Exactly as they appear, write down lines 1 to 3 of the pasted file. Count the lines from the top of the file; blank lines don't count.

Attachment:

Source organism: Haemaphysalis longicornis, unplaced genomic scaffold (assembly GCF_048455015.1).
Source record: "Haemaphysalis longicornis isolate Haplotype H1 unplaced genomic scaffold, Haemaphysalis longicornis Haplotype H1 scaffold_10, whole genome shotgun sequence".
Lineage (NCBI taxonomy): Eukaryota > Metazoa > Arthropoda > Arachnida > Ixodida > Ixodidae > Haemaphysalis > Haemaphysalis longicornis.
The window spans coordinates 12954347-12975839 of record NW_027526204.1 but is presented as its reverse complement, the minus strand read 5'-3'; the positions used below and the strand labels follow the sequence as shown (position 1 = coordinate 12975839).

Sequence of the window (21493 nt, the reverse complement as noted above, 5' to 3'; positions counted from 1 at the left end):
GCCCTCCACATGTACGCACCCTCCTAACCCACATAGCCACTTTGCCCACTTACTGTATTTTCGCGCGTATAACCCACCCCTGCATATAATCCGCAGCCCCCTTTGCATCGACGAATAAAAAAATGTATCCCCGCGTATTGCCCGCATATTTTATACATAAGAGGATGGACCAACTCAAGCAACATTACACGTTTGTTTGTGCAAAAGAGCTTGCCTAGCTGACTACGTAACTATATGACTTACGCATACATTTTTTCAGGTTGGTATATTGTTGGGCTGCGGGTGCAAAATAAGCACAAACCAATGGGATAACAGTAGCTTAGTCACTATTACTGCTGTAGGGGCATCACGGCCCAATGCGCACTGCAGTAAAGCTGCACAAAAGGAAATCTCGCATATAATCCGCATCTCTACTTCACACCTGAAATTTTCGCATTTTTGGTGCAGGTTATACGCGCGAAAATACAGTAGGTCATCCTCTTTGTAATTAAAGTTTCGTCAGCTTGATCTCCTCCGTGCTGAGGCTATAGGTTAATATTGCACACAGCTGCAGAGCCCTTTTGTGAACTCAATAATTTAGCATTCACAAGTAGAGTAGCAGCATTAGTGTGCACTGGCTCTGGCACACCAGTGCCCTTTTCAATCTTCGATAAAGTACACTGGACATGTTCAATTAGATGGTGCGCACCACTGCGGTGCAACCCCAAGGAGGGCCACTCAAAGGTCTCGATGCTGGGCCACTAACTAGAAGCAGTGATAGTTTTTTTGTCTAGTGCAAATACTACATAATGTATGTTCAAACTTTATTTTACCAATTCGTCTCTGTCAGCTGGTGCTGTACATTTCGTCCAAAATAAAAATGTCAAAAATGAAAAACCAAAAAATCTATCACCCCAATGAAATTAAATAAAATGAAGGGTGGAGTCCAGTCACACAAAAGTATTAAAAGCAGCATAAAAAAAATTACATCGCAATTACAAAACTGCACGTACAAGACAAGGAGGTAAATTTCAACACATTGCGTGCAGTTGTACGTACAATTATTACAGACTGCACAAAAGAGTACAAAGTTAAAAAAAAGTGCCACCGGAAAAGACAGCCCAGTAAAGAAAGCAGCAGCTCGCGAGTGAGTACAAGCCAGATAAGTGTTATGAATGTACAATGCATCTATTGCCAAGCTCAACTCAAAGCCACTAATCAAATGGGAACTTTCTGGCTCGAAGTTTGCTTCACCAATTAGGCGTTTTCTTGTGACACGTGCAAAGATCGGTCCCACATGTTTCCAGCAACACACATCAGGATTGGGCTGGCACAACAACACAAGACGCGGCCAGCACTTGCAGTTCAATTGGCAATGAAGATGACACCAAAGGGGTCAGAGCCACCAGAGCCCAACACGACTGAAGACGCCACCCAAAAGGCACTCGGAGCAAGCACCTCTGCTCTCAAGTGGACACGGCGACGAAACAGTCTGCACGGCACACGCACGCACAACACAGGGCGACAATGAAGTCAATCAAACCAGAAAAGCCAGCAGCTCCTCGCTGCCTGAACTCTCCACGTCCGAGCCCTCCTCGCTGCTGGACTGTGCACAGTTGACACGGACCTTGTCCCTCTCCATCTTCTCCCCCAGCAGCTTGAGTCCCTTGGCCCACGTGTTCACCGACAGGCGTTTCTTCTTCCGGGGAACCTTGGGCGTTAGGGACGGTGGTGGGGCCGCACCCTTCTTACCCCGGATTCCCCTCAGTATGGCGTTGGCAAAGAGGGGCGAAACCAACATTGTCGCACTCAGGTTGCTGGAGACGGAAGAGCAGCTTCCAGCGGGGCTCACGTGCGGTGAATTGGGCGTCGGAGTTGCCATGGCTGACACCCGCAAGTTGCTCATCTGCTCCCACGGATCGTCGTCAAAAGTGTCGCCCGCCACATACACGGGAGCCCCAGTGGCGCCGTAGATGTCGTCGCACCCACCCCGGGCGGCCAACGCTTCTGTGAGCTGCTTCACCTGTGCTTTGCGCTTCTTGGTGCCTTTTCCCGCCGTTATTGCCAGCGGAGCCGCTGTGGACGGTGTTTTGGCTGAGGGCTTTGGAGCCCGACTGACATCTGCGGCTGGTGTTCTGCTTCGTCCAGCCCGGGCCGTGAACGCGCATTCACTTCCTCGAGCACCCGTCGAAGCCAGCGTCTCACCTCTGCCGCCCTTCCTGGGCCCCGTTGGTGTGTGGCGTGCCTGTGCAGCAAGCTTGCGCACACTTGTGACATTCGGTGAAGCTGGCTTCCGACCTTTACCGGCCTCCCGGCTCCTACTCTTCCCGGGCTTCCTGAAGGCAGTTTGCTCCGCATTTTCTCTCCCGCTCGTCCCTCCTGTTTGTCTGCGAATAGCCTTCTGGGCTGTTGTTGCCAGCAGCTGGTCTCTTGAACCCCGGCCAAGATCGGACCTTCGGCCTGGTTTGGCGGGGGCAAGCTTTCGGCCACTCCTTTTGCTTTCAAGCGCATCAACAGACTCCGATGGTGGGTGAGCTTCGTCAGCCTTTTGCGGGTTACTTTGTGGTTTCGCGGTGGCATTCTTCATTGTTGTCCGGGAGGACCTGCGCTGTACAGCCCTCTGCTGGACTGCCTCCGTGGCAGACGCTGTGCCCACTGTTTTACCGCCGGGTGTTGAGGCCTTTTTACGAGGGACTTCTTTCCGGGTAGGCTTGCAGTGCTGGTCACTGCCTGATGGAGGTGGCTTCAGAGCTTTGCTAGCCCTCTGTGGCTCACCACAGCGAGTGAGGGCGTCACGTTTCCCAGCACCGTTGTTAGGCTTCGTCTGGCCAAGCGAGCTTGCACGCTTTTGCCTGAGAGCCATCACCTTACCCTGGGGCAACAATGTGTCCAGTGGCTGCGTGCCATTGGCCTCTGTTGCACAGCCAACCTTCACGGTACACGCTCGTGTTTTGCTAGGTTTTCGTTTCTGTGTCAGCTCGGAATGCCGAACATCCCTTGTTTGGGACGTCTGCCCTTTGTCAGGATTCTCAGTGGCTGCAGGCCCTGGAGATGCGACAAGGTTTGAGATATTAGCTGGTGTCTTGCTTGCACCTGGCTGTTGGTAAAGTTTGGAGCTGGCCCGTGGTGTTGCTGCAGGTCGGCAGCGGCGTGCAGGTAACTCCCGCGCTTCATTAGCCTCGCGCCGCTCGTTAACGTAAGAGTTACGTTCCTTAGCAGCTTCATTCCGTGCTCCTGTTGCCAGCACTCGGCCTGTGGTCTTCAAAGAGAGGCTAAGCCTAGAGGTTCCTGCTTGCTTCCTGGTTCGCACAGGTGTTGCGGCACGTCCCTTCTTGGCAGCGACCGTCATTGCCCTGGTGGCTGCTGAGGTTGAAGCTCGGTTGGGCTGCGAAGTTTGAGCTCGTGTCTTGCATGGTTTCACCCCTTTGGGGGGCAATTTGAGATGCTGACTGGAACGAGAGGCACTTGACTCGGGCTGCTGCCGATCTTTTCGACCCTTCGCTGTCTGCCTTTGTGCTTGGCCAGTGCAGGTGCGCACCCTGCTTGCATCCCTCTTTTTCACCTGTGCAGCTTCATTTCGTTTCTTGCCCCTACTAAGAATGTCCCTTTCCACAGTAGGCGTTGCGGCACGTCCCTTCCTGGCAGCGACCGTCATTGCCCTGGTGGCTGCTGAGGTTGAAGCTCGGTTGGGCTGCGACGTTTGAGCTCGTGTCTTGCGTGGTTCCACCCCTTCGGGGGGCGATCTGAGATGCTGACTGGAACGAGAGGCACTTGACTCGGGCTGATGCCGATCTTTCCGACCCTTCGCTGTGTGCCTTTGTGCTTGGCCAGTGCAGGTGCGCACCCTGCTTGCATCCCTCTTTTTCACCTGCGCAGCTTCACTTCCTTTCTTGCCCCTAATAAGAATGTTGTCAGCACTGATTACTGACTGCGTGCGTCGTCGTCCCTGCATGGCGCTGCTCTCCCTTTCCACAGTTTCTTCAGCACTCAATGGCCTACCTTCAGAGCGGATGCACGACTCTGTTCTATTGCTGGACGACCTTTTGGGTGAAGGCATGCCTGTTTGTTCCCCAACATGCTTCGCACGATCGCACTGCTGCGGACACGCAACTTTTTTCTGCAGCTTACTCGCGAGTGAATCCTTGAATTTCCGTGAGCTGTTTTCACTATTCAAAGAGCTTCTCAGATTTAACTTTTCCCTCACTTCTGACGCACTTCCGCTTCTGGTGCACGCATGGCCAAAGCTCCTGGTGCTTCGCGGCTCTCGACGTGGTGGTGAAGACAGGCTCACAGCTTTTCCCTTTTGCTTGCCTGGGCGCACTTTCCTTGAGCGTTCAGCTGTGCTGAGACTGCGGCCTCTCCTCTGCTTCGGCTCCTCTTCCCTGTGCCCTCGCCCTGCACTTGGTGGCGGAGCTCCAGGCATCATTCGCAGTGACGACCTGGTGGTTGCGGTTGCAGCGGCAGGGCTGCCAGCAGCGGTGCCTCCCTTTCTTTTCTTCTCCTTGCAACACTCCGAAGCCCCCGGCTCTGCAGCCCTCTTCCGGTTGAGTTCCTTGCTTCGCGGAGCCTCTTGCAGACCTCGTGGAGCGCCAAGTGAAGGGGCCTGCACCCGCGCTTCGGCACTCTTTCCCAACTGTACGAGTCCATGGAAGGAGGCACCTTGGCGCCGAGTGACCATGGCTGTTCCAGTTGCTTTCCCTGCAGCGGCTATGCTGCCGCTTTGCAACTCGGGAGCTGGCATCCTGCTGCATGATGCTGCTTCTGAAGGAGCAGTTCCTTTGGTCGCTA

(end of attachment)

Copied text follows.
Source organism: Haemaphysalis longicornis, unplaced genomic scaffold (assembly GCF_048455015.1).
Source record: "Haemaphysalis longicornis isolate Haplotype H1 unplaced genomic scaffold, Haemaphysalis longicornis Haplotype H1 scaffold_10, whole genome shotgun sequence".
Lineage (NCBI taxonomy): Eukaryota > Metazoa > Arthropoda > Arachnida > Ixodida > Ixodidae > Haemaphysalis > Haemaphysalis longicornis.